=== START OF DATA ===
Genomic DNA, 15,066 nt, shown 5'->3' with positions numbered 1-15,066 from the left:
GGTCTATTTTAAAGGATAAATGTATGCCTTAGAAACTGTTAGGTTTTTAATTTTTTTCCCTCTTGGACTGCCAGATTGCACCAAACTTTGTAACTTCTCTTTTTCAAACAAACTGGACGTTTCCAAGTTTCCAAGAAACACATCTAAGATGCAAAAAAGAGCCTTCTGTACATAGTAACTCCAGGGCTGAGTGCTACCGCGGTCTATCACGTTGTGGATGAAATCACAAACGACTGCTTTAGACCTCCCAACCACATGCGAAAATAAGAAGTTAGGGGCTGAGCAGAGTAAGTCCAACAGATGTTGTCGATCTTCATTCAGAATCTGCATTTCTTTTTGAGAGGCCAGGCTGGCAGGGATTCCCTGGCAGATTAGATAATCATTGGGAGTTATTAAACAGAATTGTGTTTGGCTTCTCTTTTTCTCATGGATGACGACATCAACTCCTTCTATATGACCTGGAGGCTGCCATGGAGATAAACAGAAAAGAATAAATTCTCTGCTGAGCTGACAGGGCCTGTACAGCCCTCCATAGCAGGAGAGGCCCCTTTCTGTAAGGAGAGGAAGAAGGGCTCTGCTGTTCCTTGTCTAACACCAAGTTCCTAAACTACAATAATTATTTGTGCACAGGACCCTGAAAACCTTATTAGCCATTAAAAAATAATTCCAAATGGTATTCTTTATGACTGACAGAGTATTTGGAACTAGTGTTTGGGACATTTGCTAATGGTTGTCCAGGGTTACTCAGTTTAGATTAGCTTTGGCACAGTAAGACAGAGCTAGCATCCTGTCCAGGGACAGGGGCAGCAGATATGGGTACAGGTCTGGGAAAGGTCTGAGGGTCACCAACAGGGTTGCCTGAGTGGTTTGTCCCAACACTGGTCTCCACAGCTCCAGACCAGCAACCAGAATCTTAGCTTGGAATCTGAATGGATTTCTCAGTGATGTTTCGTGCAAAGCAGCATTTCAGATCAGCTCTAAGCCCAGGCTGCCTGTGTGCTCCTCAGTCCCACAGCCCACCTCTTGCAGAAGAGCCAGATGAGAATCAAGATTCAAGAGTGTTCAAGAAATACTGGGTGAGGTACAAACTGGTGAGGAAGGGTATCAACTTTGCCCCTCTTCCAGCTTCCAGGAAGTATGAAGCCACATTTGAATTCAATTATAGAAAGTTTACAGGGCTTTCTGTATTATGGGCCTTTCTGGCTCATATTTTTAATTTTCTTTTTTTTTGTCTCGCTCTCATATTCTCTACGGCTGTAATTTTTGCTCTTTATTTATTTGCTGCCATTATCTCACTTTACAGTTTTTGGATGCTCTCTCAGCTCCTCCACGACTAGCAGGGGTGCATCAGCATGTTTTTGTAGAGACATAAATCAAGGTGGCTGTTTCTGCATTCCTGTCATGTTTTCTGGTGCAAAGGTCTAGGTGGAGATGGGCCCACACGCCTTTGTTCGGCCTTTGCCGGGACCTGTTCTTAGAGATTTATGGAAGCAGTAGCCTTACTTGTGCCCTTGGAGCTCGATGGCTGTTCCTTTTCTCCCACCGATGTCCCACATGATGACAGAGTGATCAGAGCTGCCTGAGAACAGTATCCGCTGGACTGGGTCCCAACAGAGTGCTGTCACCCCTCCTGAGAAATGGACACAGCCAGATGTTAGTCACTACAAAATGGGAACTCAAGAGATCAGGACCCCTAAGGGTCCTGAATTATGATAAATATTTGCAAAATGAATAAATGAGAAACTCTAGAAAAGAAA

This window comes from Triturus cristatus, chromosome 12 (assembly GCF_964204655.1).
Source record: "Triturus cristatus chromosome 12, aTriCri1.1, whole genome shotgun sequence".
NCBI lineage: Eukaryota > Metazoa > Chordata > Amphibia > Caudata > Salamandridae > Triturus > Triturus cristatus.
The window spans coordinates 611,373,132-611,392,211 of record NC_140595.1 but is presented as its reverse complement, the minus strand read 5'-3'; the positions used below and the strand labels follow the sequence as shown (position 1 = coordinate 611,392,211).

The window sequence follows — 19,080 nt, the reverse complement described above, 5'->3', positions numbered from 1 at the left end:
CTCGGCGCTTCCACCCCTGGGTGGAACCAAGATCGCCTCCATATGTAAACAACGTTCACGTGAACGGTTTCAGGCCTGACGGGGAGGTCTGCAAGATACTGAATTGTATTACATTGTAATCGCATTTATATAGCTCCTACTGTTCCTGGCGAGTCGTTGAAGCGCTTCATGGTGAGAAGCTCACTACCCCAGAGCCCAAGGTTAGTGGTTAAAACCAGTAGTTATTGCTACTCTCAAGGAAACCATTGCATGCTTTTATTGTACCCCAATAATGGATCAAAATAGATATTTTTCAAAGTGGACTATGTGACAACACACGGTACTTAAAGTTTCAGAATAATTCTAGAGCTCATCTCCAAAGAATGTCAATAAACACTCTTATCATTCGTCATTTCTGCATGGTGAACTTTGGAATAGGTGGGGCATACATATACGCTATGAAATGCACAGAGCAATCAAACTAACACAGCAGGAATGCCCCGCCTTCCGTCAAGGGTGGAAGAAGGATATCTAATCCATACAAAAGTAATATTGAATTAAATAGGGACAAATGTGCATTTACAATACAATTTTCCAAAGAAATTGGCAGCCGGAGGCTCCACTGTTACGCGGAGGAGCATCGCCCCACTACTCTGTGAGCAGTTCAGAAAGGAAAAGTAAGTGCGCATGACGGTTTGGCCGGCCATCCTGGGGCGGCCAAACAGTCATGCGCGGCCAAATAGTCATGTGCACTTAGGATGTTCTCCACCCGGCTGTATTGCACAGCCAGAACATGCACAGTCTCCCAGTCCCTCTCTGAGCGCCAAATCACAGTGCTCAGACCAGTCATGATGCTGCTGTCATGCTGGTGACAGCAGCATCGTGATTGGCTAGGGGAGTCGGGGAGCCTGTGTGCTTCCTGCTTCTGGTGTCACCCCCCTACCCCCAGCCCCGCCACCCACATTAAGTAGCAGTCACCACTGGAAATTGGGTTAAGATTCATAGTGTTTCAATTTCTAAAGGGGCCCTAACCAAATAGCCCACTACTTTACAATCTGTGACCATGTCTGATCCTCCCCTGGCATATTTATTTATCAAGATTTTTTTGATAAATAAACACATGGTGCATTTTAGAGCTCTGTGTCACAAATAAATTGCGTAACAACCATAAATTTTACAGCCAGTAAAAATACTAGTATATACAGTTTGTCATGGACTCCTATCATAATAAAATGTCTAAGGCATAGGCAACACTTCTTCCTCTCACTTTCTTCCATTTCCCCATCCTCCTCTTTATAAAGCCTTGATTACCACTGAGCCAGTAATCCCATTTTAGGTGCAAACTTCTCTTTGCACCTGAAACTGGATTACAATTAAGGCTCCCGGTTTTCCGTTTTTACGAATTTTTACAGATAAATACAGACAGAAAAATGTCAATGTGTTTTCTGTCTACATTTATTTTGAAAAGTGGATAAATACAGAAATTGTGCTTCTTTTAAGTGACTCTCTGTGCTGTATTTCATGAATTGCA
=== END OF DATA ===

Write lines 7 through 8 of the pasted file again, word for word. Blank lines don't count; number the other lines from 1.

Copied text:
The window sequence follows — 19,080 nt, the reverse complement described above, 5'->3', positions numbered from 1 at the left end:
CTCGGCGCTTCCACCCCTGGGTGGAACCAAGATCGCCTCCATATGTAAACAACGTTCACGTGAACGGTTTCAGGCCTGACGGGGAGGTCTGCAAGATACTGAATTGTATTACATTGTAATCGCATTTATATAGCTCCTACTGTTCCTGGCGAGTCGTTGAAGCGCTTCATGGTGAGAAGCTCACTACCCCAGAGCCCAAGGTTAGTGGTTAAAACCAGTAGTTATTGCTACTCTCAAGGAAACCATTGCATGCTTTTATTGTACCCCAATAATGGATCAAAATAGATATTTTTCAAAGTGGACTATGTGACAACACACGGTACTTAAAGTTTCAGAATAATTCTAGAGCTCATCTCCAAAGAATGTCAATAAACACTCTTATCATTCGTCATTTCTGCATGGTGAACTTTGGAATAGGTGGGGCATACATATACGCTATGAAATGCACAGAGCAATCAAACTAACACAGCAGGAATGCCCCGCCTTCCGTCAAGGGTGGAAGAAGGATATCTAATCCATACAAAAGTAATATTGAATTAAATAGGGACAAATGTGCATTTACAATACAATTTTCCAAAGAAATTGGCAGCCGGAGGCTCCACTGTTACGCGGAGGAGCATCGCCCCACTACTCTGTGAGCAGTTCAGAAAGGAAAAGTAAGTGCGCATGACGGTTTGGCCGGCCATCCTGGGGCGGCCAAACAGTCATGCGCGGCCAAATAGTCATGTGCACTTAGGATGTTCTCCACCCGGCTGTATTGCACAGCCAGAACATGCACAGTCTCCCAGTCCCTCTCTGAGCGCCAAATCACAGTGCTCAGACCAGTCATGATGCTGCTGTCATGCTGGTGACAGCAGCATCGTGATTGGCTAGGGGAGTCGGGGAGCCTGTGTGCTTCCTGCTTCTGGTGTCACCCCCCTACCCCCAGCCCCGCCACCCACATTAAGTAGCAGTCACCACTGGAAATTGGGTTAAGATTCATAGTGTTTCAATTTCTAAAGGGGCCCTAACCAAATAGCCCACTACTTTACAATCTGTGACCATGTCTGATCCTCCCCTGGCATATTTATTTATCAAGATTTTTTTGATAAATAAACACATGGTGCATTTTAGAGCTCTGTGTCACAAATAAATTGCGTAACAACCATAAATTTTACAGCCAGTAAAAATACTAGTATATACAGTTTGTCATGGACTCCTATCATAATAAAATGTCTAAGGCATAGGCAACACTTCTTCCTCTCACTTTCTTCCATTTCCCCATCCTCCTCTTTATAAAGCCTTGATTACCACTGAGCCAGTAATCCCATTTTAGGTGCAAACTTCTCTTTGCACCTGAAACTGGATTACAATTAAGGCTCCCGGTTTTCCGTTTTTACGAATTTTTACAGATAAATACAGACAGAAAAATGTCAATGTGTTTTCTGTCTACATTTATTTTGAAAAGTGGATAAATACAGAAATTGTGCTTCTTTTAAGTGACTCTCTGTGCTGTATTTCATGAATTGCA